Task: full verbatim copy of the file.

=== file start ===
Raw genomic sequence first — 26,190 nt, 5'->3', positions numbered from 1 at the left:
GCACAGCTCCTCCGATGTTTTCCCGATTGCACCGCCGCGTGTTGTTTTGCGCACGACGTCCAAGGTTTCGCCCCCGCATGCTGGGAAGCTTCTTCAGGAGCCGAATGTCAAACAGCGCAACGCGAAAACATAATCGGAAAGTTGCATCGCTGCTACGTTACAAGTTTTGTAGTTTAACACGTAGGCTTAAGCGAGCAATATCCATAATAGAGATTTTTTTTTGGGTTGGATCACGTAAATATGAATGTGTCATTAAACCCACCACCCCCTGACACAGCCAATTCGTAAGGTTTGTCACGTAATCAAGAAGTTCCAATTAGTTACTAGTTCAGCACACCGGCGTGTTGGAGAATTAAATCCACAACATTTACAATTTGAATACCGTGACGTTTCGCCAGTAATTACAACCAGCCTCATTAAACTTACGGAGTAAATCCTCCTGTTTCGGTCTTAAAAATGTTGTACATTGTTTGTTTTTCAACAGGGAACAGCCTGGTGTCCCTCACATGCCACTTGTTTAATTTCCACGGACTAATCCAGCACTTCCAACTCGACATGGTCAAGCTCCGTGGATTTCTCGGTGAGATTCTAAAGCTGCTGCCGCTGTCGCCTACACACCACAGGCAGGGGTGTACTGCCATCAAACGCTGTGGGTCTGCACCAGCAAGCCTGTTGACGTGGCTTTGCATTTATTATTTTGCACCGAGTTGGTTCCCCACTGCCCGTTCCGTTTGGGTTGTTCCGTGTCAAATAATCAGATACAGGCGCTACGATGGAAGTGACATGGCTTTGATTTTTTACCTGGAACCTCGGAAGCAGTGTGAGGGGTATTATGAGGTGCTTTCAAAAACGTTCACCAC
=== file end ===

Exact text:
Raw genomic sequence first — 26,190 nt, 5'->3', positions numbered from 1 at the left:
GCACAGCTCCTCCGATGTTTTCCCGATTGCACCGCCGCGTGTTGTTTTGCGCACGACGTCCAAGGTTTCGCCCCCGCATGCTGGGAAGCTTCTTCAGGAGCCGAATGTCAAACAGCGCAACGCGAAAACATAATCGGAAAGTTGCATCGCTGCTACGTTACAAGTTTTGTAGTTTAACACGTAGGCTTAAGCGAGCAATATCCATAATAGAGATTTTTTTTTGGGTTGGATCACGTAAATATGAATGTGTCATTAAACCCACCACCCCCTGACACAGCCAATTCGTAAGGTTTGTCACGTAATCAAGAAGTTCCAATTAGTTACTAGTTCAGCACACCGGCGTGTTGGAGAATTAAATCCACAACATTTACAATTTGAATACCGTGACGTTTCGCCAGTAATTACAACCAGCCTCATTAAACTTACGGAGTAAATCCTCCTGTTTCGGTCTTAAAAATGTTGTACATTGTTTGTTTTTCAACAGGGAACAGCCTGGTGTCCCTCACATGCCACTTGTTTAATTTCCACGGACTAATCCAGCACTTCCAACTCGACATGGTCAAGCTCCGTGGATTTCTCGGTGAGATTCTAAAGCTGCTGCCGCTGTCGCCTACACACCACAGGCAGGGGTGTACTGCCATCAAACGCTGTGGGTCTGCACCAGCAAGCCTGTTGACGTGGCTTTGCATTTATTATTTTGCACCGAGTTGGTTCCCCACTGCCCGTTCCGTTTGGGTTGTTCCGTGTCAAATAATCAGATACAGGCGCTACGATGGAAGTGACATGGCTTTGATTTTTTACCTGGAACCTCGGAAGCAGTGTGAGGGGTATTATGAGGTGCTTTCAAAAACGTTCACCAC